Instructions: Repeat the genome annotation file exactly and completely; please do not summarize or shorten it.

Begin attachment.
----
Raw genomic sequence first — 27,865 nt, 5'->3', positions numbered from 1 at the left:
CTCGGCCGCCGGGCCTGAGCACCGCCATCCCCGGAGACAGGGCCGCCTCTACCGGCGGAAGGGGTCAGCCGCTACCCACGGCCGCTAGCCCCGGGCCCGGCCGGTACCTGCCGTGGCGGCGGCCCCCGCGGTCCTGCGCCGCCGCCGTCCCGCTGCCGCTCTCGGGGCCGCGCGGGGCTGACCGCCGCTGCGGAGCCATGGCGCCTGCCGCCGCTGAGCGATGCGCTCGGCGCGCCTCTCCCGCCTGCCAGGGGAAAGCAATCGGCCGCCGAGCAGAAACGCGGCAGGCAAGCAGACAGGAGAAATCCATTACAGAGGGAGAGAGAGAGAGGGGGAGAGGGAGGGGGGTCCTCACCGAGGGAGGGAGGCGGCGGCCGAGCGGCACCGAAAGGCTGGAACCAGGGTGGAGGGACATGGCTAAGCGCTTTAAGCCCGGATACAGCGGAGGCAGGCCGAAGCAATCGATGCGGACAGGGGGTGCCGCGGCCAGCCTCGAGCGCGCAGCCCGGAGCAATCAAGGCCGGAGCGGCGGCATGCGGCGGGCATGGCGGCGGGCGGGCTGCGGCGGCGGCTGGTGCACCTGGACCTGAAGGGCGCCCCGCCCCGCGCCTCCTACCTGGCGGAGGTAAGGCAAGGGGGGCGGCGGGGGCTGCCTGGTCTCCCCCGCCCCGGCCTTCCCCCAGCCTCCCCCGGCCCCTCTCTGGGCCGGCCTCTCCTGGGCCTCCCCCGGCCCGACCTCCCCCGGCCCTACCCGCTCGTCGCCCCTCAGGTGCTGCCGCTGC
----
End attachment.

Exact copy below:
Raw genomic sequence first — 27,865 nt, 5'->3', positions numbered from 1 at the left:
CTCGGCCGCCGGGCCTGAGCACCGCCATCCCCGGAGACAGGGCCGCCTCTACCGGCGGAAGGGGTCAGCCGCTACCCACGGCCGCTAGCCCCGGGCCCGGCCGGTACCTGCCGTGGCGGCGGCCCCCGCGGTCCTGCGCCGCCGCCGTCCCGCTGCCGCTCTCGGGGCCGCGCGGGGCTGACCGCCGCTGCGGAGCCATGGCGCCTGCCGCCGCTGAGCGATGCGCTCGGCGCGCCTCTCCCGCCTGCCAGGGGAAAGCAATCGGCCGCCGAGCAGAAACGCGGCAGGCAAGCAGACAGGAGAAATCCATTACAGAGGGAGAGAGAGAGAGGGGGAGAGGGAGGGGGGTCCTCACCGAGGGAGGGAGGCGGCGGCCGAGCGGCACCGAAAGGCTGGAACCAGGGTGGAGGGACATGGCTAAGCGCTTTAAGCCCGGATACAGCGGAGGCAGGCCGAAGCAATCGATGCGGACAGGGGGTGCCGCGGCCAGCCTCGAGCGCGCAGCCCGGAGCAATCAAGGCCGGAGCGGCGGCATGCGGCGGGCATGGCGGCGGGCGGGCTGCGGCGGCGGCTGGTGCACCTGGACCTGAAGGGCGCCCCGCCCCGCGCCTCCTACCTGGCGGAGGTAAGGCAAGGGGGGCGGCGGGGGCTGCCTGGTCTCCCCCGCCCCGGCCTTCCCCCAGCCTCCCCCGGCCCCTCTCTGGGCCGGCCTCTCCTGGGCCTCCCCCGGCCCGACCTCCCCCGGCCCTACCCGCTCGTCGCCCCTCAGGTGCTGCCGCTGC